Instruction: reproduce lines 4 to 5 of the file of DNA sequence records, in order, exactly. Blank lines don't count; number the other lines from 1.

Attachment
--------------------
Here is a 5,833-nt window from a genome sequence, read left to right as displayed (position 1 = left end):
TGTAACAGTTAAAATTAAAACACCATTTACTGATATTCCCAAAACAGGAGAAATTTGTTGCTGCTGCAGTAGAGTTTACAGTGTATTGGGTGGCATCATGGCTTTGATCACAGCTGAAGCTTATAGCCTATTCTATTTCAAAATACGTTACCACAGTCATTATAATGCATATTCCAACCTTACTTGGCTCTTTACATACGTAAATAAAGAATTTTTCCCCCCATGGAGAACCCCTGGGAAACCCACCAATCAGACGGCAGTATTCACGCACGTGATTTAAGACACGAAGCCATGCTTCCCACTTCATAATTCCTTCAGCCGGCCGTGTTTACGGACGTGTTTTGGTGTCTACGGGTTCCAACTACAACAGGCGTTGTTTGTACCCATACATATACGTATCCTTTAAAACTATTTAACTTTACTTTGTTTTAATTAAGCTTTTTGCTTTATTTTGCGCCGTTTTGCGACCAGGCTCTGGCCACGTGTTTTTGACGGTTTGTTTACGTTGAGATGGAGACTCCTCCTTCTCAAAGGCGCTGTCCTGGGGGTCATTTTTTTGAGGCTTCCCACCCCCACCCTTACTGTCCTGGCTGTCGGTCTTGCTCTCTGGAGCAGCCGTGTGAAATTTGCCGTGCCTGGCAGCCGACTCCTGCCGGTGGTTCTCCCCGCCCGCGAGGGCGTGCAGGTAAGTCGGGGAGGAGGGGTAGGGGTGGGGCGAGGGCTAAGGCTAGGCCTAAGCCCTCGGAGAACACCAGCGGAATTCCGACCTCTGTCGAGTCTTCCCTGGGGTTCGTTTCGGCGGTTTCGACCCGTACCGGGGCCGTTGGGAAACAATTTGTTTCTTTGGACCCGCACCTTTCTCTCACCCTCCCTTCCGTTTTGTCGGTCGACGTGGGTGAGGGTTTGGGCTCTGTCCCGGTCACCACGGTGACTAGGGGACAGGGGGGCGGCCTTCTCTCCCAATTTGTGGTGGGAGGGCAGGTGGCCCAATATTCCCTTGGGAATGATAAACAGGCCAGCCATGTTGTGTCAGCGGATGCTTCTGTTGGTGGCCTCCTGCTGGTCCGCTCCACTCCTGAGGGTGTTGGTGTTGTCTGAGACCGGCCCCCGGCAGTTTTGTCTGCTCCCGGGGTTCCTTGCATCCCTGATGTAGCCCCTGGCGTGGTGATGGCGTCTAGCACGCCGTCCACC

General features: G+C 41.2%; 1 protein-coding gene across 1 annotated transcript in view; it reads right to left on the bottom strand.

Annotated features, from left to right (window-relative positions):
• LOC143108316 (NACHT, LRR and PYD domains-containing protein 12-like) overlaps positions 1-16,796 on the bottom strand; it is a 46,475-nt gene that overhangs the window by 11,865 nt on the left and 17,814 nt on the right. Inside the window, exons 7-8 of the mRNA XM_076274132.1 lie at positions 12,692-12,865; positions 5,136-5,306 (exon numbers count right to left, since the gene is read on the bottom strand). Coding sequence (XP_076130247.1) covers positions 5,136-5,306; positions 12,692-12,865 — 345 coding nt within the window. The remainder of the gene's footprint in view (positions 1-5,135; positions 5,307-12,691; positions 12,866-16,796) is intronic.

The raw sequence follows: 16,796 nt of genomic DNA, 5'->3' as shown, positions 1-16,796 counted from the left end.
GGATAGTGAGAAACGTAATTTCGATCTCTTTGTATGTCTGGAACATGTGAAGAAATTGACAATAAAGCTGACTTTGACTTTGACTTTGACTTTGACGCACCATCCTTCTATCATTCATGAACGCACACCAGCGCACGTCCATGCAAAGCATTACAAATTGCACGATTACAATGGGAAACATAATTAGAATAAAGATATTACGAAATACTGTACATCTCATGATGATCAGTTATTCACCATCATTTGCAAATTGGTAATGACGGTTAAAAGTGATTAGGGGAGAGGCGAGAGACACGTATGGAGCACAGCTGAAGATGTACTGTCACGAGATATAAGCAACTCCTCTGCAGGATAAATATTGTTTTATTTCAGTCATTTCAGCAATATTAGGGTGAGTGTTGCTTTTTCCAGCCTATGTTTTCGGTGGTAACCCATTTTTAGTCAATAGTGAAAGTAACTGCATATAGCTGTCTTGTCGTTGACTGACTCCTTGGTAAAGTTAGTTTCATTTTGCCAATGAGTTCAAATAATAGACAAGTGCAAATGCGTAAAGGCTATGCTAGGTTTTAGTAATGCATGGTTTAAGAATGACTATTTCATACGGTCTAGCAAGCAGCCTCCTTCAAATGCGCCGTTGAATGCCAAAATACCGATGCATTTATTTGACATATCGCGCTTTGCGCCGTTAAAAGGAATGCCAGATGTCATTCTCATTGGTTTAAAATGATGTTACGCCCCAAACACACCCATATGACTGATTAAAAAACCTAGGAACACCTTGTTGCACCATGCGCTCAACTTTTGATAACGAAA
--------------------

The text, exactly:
Annotated features, from left to right (window-relative positions):
• LOC143108316 (NACHT, LRR and PYD domains-containing protein 12-like) overlaps positions 1-16,796 on the bottom strand; it is a 46,475-nt gene that overhangs the window by 11,865 nt on the left and 17,814 nt on the right. Inside the window, exons 7-8 of the mRNA XM_076274132.1 lie at positions 12,692-12,865; positions 5,136-5,306 (exon numbers count right to left, since the gene is read on the bottom strand). Coding sequence (XP_076130247.1) covers positions 5,136-5,306; positions 12,692-12,865 — 345 coding nt within the window. The remainder of the gene's footprint in view (positions 1-5,135; positions 5,307-12,691; positions 12,866-16,796) is intronic.